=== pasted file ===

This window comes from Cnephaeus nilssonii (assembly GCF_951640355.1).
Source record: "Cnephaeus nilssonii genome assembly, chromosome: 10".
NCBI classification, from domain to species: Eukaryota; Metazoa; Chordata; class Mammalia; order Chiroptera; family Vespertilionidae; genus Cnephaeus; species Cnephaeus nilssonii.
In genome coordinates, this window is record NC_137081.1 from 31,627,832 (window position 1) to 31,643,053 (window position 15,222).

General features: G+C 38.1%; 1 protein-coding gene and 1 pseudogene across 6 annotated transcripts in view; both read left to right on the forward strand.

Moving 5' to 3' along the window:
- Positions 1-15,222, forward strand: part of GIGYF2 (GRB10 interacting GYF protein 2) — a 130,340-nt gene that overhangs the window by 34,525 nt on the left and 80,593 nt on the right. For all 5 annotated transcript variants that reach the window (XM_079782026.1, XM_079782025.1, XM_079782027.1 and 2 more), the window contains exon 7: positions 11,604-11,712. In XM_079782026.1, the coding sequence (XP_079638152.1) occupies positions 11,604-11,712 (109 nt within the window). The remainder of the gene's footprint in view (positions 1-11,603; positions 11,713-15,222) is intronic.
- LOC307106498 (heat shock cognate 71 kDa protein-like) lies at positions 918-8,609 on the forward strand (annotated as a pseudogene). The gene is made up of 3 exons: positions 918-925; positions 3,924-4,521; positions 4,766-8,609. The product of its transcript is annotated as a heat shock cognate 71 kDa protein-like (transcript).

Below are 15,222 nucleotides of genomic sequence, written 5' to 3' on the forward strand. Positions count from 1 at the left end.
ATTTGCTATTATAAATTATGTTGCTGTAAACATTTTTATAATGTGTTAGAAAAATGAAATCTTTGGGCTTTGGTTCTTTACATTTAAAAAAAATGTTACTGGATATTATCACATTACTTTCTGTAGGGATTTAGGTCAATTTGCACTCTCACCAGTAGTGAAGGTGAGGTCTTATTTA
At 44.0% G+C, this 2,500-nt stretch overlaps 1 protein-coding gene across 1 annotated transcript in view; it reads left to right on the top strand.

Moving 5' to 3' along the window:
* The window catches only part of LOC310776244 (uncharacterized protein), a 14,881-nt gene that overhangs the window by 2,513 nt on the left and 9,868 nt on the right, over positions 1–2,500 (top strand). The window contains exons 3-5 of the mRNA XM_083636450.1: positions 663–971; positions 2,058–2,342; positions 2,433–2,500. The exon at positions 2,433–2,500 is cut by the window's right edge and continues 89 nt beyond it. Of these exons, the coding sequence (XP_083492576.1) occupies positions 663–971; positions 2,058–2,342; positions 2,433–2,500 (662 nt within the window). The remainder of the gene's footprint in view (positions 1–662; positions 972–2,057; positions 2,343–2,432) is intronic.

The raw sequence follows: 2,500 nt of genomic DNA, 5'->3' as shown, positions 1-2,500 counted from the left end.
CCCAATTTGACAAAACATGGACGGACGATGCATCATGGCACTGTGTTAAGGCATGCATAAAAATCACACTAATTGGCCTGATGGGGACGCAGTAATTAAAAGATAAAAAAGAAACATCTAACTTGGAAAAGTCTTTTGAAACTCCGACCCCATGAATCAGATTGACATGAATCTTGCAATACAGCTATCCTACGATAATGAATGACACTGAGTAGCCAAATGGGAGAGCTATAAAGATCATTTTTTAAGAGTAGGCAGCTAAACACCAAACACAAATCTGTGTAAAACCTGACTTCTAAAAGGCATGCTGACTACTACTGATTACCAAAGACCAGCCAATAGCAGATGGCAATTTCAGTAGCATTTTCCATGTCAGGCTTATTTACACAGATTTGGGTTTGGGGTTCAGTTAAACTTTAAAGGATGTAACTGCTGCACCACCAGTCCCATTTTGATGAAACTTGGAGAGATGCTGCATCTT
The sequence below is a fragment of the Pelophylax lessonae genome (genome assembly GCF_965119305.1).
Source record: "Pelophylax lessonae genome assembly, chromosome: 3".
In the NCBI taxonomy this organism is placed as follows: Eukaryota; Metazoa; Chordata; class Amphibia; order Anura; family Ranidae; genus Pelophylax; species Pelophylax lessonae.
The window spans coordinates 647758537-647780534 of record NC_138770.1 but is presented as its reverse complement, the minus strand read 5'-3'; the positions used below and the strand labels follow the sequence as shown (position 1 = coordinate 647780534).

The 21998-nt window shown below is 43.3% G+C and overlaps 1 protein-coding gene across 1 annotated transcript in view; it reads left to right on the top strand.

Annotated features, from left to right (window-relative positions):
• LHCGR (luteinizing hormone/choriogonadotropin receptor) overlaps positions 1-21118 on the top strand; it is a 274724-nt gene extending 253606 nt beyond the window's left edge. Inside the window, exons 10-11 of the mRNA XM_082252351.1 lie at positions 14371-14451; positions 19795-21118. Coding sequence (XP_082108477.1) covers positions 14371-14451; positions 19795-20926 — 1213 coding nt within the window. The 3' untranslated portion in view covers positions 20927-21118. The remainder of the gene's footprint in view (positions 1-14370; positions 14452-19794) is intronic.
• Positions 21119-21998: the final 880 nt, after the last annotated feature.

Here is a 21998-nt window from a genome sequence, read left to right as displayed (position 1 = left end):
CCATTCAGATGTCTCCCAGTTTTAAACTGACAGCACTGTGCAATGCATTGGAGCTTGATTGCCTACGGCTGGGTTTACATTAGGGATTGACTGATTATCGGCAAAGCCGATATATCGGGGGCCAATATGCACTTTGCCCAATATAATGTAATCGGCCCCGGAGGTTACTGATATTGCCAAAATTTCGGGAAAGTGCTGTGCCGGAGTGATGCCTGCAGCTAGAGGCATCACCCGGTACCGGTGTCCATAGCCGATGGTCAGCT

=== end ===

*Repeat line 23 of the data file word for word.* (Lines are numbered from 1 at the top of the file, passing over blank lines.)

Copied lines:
• Positions 21119-21998: the final 880 nt, after the last annotated feature.